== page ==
The role of defect chemistry in strontium titanates utilised for high temperature steam electrolysis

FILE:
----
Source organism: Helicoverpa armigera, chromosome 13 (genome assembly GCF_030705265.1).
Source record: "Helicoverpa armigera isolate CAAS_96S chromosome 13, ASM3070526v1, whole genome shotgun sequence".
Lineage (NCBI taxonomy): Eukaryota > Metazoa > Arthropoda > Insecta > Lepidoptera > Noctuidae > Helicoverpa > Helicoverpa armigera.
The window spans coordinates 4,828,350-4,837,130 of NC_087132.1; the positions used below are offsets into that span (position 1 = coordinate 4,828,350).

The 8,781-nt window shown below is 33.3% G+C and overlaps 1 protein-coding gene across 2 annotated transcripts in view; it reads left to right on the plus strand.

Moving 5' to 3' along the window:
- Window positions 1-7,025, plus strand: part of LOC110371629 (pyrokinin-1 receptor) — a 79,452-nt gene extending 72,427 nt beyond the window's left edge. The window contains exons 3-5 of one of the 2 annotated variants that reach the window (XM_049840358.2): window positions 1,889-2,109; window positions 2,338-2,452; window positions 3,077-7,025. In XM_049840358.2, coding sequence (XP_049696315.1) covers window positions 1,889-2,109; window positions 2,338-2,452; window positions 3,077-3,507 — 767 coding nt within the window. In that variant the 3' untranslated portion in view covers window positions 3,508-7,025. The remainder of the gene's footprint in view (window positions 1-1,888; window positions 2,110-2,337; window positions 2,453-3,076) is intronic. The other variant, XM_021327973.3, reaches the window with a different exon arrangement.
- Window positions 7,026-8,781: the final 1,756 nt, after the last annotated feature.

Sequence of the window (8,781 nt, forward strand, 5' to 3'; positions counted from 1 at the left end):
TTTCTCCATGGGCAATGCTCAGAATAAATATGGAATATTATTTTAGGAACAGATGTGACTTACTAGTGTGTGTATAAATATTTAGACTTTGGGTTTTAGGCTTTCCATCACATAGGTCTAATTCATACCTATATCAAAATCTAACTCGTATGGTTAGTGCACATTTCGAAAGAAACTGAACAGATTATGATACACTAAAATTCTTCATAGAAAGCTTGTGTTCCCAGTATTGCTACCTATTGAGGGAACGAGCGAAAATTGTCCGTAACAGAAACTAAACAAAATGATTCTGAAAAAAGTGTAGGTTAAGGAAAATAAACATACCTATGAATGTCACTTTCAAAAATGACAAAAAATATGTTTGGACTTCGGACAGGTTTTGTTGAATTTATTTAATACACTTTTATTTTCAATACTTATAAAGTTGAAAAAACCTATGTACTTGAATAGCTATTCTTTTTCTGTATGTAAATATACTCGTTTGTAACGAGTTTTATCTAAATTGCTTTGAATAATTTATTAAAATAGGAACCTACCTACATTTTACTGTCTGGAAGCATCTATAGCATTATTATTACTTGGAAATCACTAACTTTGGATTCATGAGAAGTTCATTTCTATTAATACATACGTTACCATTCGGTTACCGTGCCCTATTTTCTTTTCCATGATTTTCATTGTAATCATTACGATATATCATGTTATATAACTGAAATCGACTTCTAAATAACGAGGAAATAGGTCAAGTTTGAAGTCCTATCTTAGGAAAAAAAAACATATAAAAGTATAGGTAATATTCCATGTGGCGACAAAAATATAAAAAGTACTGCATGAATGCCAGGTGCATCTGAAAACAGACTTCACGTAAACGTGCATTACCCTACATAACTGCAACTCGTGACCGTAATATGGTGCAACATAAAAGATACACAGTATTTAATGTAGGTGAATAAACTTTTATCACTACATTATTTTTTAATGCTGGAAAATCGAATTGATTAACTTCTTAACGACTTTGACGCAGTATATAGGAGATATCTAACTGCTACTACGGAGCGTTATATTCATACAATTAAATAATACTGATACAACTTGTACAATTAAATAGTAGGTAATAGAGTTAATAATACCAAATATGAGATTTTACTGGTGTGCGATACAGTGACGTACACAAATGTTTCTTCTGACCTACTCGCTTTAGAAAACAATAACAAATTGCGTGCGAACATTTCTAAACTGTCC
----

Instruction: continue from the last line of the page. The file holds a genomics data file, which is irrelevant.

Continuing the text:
The significant role of perovskite defect chemistry brought about by the A-site doping of strontium titanate with lanthanum on high temperature steam electrolysis properties is demonstrated. Solid oxide electrolysis cells based on oxygen-excess La0.3Sr0.7TiO3+δ, A-site-deficient La0.2Sr0.7TiO3 and undoped SrTiO3 perovskite hydrogen electrodes (cathodes) were considered. Steam electrolysis performance was largely independent of the presence or absence of hydrogen in the cathode inlet, reflecting the redox stability of perovskites and representing a possible advantage over the state-of-the-art Ni/yttria-stabilised zirconia cermet cathode. Electrochemical testing in 47%H2O/53%N2 atmosphere at 900 °C revealed La0.3Sr0.7TiO3+δ to be the best in terms of highest current density and lowest polarisation resistance, followed by La0.2Sr0.7TiO3 and SrTiO3. Surface area effects, electronic conductivity and oxide ion mobility were considered to be among the determining factors. Furthermore a dramatic order-of-magnitude difference between the characteristic relaxation frequencies of oxygen-excess and A-site-deficient titanates was observed. Steam partial pressure (pH2O)-dependency measurements revealed an added benefit of La-doping in that series resistance (Rs) was independent of pH2O for (La,Sr)TiO3 perovskites, while Rs increased with pH2O for undoped SrTiO3. Electrochemical testing was complemented by X-ray diffraction, electronic conductivity, particle size, BET, porosity and scanning electron microscopy measurements.